Must Have iPad Apps

As my friends, colleagues, and random strangers have learned, I love apps. I have tested, played, installed/uninstalled a metric ton of apps of various sorts.

With the release of the iPad, several folks have asked me lately for my suggestions of must-have iPad apps. Without further ado, here’s my list of iPad apps I can’t do without.

  • Harbor Master – a lot of press has been given to Flight Control HD, another line drawing style game. But for my money, Harbor Master is absolutely the more fun of any iPad game, line draw style or otherwise. I’ve been addicted to this game since it was first released on the iPhone. Even non-gamer types seem to love this one.
  • Early Edition – This RSS reader turns a random selection of your feeds into a newspaper style daily read. If you have an insane number of RSS feeds in google reader like I do, this is a great way to keep up. Right now the selection of items shown is random, but hopefully in the future they start to add intelligence about article popularity.
  • Netflix – It’s amazing to see this app in person. From selection of a video to watching said video is a matter of seconds. In HD quality. Via 3G or WiFi. Truly amazing. If you don’t have a Netflix account, this app is a reason to get one.
  • ABC Player & Hulu Plus – Ditto the Netflix awesome. ABC only shows ABC shows, of course. The selection is incredibly limited, but it’s great to catch up if you miss an episode. And Hulu Plus is a subscription service that’s invite only right now, but you can tour it for now. When it opens up, I’m absolutely going to be spending the $9.99 per month.
  • Instapaper – This app (and the associated Web service) is fantastic if you find more to read online than you have time for. When you’re surfing in your browser, you can click a bookmarklet to save the page/article/post to Instapaper’s database. Then you can read it on your iPhone or iPad with the app. This is one of those apps that takes a bit of getting used to, but one you get the hang of it, you’ll never live without it.
  • Flickpad – This app is pretty straightforward… it shows you the stream of photos posted by your Facebook friends. The unique part is that it visually allows you “flick” through photos, arranging them on screen or flicking them out of the way. It’s a truly revolutionary way to think about content browsing. They’ve claimed Flickr support and I’m counting the days for that.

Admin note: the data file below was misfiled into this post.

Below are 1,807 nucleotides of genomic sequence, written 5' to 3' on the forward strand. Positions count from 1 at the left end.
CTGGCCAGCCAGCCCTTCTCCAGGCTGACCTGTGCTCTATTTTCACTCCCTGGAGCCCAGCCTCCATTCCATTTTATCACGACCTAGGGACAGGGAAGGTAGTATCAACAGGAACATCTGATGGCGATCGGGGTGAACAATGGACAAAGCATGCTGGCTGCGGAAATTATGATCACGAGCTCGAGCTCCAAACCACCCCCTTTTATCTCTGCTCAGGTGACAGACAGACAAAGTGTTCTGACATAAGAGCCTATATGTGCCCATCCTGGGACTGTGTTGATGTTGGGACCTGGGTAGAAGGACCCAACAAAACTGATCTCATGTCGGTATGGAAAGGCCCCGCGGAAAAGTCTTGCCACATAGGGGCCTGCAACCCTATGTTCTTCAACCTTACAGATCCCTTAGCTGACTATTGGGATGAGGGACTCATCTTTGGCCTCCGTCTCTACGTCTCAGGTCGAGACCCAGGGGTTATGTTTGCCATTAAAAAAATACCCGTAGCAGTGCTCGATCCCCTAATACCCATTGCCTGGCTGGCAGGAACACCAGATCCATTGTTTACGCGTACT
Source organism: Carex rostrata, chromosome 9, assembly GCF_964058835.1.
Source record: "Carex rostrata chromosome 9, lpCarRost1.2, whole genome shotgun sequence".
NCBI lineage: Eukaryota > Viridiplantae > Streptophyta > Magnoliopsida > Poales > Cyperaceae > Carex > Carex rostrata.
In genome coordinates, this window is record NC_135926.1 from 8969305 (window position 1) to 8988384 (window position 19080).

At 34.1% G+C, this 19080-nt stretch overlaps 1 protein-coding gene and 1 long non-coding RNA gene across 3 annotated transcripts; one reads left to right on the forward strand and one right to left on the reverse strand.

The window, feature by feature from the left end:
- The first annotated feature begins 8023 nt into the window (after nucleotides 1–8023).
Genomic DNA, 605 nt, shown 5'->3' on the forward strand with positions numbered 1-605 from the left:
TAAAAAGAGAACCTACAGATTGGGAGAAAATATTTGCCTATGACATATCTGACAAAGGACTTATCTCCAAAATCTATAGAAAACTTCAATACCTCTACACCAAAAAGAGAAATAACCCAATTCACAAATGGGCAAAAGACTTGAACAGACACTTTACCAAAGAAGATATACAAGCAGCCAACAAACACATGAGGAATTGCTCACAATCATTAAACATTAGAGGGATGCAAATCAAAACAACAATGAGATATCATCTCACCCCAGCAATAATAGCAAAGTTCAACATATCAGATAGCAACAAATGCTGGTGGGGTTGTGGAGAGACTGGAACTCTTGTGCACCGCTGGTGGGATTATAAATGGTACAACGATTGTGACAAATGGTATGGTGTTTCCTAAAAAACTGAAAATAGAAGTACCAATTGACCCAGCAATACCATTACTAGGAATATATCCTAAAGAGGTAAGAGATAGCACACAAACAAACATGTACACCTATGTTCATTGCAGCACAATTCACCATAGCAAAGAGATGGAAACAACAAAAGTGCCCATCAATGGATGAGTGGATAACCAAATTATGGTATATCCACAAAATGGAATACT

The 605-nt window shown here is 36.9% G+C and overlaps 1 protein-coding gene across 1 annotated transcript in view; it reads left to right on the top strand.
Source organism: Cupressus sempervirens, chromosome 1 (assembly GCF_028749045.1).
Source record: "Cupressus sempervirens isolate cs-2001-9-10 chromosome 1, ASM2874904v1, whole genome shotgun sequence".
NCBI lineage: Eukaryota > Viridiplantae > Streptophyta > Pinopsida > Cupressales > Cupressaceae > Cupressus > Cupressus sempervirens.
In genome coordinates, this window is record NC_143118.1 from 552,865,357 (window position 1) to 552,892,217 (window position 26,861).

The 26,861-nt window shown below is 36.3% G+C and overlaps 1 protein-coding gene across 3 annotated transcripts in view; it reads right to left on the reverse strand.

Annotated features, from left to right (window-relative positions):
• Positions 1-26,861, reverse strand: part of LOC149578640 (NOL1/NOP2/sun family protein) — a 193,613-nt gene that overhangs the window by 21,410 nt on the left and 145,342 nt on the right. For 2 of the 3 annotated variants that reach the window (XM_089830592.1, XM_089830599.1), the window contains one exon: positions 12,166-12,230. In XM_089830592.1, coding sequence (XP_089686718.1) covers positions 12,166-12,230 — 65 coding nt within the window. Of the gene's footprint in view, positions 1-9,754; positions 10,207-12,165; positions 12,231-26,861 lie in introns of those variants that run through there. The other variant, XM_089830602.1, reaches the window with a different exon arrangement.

• Comics (by Comixology) – If you’re a fan of comics, this app is a great way to purchase and consume comics. The days of physical comic collections is largely dead, so these days it’s all about the stories. There are some truly interesting and unique stories in comic (i.e. graphic novel form). Even if you think you wouldn’t like “comic books”, check this out. I’ll bet there’s some stories that will change your mind. Comics these days aren’t quite a movie and they’re not quite a book… they’re something in between and there is some truly great literature out there.
  • Photo Transfer – Transfer your iPad (or iPhone) photos to your computer (if your computer and iPad/iPhone are on the same WiFi network) without having to go through iTunes/iPhoto. It’s a one trick pony that’s insanely helpful.
  • iThoughtsHD – A mind mapping app that is very well built. I’ve played with mind mapping before, but this app has proven I need to use it a lot more.
  • Penultimate – A great hand writing app for capturing hand written notes. I use the Pogo stylus for writing notes in meetings. I’ve tested a number of other handwriting capture apps and this was my favorite. (That said, it should be noted that handwriting, both the stylus and the apps are not at all to the point where you can consider them “solid”. I’m sure it’ll come soon enough, we’re just not there yet.)
  • Twittelator – I tried to get excited about TweetDeck on the iPad, but there’s something very smooth about Twittelator’s approach that works right. Just like you’d expect things to work.
  • Wired – They’re expanding the app already and there’s been promises of being able to go back into the archives and download them. The extra content, and more interactive browsing is a lot of fun. And this is the Wired team… I’m sure they’ll continue pushing the limits of what the “virtual magazine” means and what it can do.

And a few other apps that I couldn’t live without but that sync with your desktop computer.

  • Dropbox – A great backup tool, integrated into the Finder. I’ve created a series of folders that Dropbox monitors for me. Every time anything goes in those folders, it’s backed up to the cloud. Then via the Web, my iPhone, or my iPad, I have access to those files. And when you rebuild your machine, just install Dropbox, login, and wait for the files to backup in a flash. (No not Adobe Flash, the kind of flash that’s awesome and doesn’t crash your Mac every 30 seconds)
  • Evernote – A great deal of ink (virtual and otherwise) has been spilled about how great Evernote is. It’s all true. It’s a great way to collect everything from images to notes to data like frequent flier numbers. They have a client for just about every platform you can imagine, including PC, Mac, iPhone, and iPad.
  • Things – My all-time favorite to-do list tracker. I use it religiously. It’s a Mac only desktop app, but you can get the app for iPhone and iPad, and can sync amongst all three.

And a few apps to watch as the devs grow them:

  • Reeder – Another RSS reader, but with a very interesting way to navigate.
  • Sling Player – If you own a Slingbox, the iPad version of this app will be very cool when they release it.
  • SpringPad – Install this on your iPhone, snap pics or scan UPC codes when you’re shopping and see something you want to research later. Then pull up the list of saved items on your iPad. Very cool.

And you? What iPad apps do you love?